Breast Cancer Prevention

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DETECTION, DIAGNOSIS AND PREVENTION OF BREAST CANCER

Early detection of breast cancer is a significant issue for Black women and all women. One of the most powerful steps to take for good health is to get regular checkups and ask for tests that will detect cancer. Cancer at its earliest stage rarely has warning signs. Hence, the best protection against breast cancer is early detection and prompt treatment. Numerous studies have shown that early detection increases survival and treatment options. If the cancer is detected and has not spread, the survival rate is 94%; if it has spread to nearly organs, the survival rate is 73%; if it has spread throughout the body, the survival rate is 18%.

 

The American Cancer Society recommends the following guidelines for early detection of breast cancer:

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Women aged 40 and over should have an annual clinical breast exam performed by a health care professional, and should perform monthly breast self-examination.

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Women 20 to 39 should have a clinical breast exam performed by a health care professional every three years and should perform monthly breast self-examination.

Mammograms are essential for identifying breast abnormalities at early states before any physical symptoms develop. Mammography can detect breast cancer 1.7 years before a women can feel a lump in her breast. In addition, breast self-examinations are responsible for detection of a large percentage of breast abnormalities. Coupled together, mammograms and breast self-examinations have proven to be the most effective methods of detecting and diagnosing breast cancer.

Barriers to Early Diagnosis and Treatment

There are several factors that contribute to the racial disparity of breast cancer between African American and White women. Researchers have found that:

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Cultural and socioeconomic circumstances may predispose African Americans to higher mortality rates due to limited access to screening, early detection and treatment of breast cancer.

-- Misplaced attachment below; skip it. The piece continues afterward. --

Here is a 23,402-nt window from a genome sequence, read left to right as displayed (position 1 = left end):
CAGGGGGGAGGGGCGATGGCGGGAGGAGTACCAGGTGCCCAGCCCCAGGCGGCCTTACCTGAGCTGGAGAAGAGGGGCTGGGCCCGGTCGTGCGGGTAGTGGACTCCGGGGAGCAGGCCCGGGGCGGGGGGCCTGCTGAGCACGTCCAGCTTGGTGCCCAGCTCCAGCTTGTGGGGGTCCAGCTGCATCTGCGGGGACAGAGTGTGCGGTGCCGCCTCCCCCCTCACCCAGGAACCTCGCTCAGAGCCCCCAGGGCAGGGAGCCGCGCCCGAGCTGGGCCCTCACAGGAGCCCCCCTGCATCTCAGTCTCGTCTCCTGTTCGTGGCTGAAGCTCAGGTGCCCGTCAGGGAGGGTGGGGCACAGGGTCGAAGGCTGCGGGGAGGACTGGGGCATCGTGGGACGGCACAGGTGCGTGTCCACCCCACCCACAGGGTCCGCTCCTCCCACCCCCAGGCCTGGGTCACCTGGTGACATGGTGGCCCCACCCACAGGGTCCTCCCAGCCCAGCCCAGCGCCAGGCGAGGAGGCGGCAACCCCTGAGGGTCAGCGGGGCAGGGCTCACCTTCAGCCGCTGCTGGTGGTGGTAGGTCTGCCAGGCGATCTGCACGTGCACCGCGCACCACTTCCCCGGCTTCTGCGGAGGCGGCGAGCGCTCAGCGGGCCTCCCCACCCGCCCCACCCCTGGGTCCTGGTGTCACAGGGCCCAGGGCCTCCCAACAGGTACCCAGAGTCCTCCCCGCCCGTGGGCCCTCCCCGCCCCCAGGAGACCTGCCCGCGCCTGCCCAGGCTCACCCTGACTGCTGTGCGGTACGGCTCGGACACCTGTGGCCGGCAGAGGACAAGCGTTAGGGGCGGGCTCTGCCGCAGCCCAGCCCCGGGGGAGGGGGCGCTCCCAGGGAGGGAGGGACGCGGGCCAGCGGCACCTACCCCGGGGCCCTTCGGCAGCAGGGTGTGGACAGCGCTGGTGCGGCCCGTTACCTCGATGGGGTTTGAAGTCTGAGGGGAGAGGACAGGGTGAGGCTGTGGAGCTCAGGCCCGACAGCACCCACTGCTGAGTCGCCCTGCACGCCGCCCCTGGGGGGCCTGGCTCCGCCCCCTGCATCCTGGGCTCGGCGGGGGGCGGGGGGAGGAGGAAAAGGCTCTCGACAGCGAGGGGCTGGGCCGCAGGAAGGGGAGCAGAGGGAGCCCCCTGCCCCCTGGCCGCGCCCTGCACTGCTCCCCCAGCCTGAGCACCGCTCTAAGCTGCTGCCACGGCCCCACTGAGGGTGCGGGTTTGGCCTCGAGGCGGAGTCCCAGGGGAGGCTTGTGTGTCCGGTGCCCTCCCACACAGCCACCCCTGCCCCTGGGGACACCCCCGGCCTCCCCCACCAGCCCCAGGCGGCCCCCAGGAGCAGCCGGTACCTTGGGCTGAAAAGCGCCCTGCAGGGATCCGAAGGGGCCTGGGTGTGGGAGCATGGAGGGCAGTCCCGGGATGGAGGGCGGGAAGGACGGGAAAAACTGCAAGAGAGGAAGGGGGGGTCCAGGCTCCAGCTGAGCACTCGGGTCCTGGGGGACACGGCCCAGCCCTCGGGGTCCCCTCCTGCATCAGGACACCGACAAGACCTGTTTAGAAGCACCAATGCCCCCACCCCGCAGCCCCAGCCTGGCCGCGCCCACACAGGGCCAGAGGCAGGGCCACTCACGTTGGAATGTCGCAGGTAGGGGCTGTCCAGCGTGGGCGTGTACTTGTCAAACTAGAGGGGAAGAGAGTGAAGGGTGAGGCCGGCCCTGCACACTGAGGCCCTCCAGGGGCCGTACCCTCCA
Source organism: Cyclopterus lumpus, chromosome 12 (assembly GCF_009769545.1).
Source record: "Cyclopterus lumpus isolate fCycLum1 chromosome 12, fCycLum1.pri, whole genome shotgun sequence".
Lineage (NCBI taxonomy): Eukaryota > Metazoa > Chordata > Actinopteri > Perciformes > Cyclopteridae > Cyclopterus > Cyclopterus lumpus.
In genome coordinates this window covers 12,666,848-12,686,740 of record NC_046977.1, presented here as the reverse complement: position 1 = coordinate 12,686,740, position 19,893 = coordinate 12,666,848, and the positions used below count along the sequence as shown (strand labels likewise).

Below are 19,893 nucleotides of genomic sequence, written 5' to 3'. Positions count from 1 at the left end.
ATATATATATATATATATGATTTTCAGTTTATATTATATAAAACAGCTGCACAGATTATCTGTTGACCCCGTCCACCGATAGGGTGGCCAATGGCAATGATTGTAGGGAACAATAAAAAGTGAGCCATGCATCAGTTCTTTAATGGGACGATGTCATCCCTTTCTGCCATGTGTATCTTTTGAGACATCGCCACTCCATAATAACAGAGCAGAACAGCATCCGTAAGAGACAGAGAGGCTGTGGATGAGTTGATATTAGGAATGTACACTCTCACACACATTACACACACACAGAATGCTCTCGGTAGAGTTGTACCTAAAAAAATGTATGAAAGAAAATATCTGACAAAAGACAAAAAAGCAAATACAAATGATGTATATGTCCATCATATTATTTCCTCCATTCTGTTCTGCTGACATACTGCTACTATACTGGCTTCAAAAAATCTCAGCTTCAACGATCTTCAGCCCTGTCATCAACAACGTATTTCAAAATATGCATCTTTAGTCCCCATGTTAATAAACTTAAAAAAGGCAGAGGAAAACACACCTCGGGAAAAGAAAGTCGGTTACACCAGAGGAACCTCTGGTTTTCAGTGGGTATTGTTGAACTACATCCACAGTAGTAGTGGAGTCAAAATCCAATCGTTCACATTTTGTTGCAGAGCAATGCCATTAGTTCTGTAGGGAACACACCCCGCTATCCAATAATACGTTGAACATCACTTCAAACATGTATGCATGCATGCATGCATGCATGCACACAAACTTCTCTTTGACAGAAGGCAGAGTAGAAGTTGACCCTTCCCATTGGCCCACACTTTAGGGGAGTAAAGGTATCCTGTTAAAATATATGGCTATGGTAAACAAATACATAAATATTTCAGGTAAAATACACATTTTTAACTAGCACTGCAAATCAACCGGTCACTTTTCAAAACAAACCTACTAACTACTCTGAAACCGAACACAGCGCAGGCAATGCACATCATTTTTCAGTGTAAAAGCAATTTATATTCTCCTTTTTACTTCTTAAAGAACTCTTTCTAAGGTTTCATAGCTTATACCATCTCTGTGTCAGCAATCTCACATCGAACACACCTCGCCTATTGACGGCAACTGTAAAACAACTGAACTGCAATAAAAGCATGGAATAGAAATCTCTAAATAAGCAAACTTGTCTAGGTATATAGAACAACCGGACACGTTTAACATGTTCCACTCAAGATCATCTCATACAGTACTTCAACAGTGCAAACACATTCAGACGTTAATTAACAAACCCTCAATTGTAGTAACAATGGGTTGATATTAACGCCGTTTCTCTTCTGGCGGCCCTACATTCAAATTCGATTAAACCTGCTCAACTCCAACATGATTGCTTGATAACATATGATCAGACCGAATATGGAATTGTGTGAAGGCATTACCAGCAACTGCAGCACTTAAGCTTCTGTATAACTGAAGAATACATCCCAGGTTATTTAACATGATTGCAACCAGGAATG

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Cultural beliefs and fear of radiation were also associated with preventing some African American women from seeking cancer screening.

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African American women under-utilize breast cancer screening services. Research reveals that African American women are not as likely as White women to seek mammograms and more likely to delay reporting signs and symptoms of breast cancer to their doctors.

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African American women are more likely to miss health care appointments after diagnosis.

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The racial differences in diagnosis and treatment have also been linked to:

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Lower socioeconomic status

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Lack of access to appropriate medical services

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Lack of private health insurance

It is impossible to predict who will or will not get breast cancer. No women is exempt from the possibility of developing breast cancer. Therefore, it is very important that every women become familiar with the disease, the measures they can take to reduce their risks and things they can do to increase their chance of detecting the disease at its earliest and most treatable stages. Outreach efforts have heightened to improve the perceived cultural barriers to breast cancer screenings among African American women by linking cultural intervention strategies to breast cancer screening initiatives.

 

References:

The American Cancer Society. ACS News Today, 2000.

The American Cancer Society Cancer Facts and Figures, 1999 (www.cancer.org).

National Institutes of Health National Cancer Institute

Health Resources and Services Administrative, Bureau of Primary Health Care Breast Cancer Awareness

The National Breast and Cervical Cancer Early Detection Program (www.cdc.gov/cancer/nbccedp)

 

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Philadelphia Black Women's Health Project 2002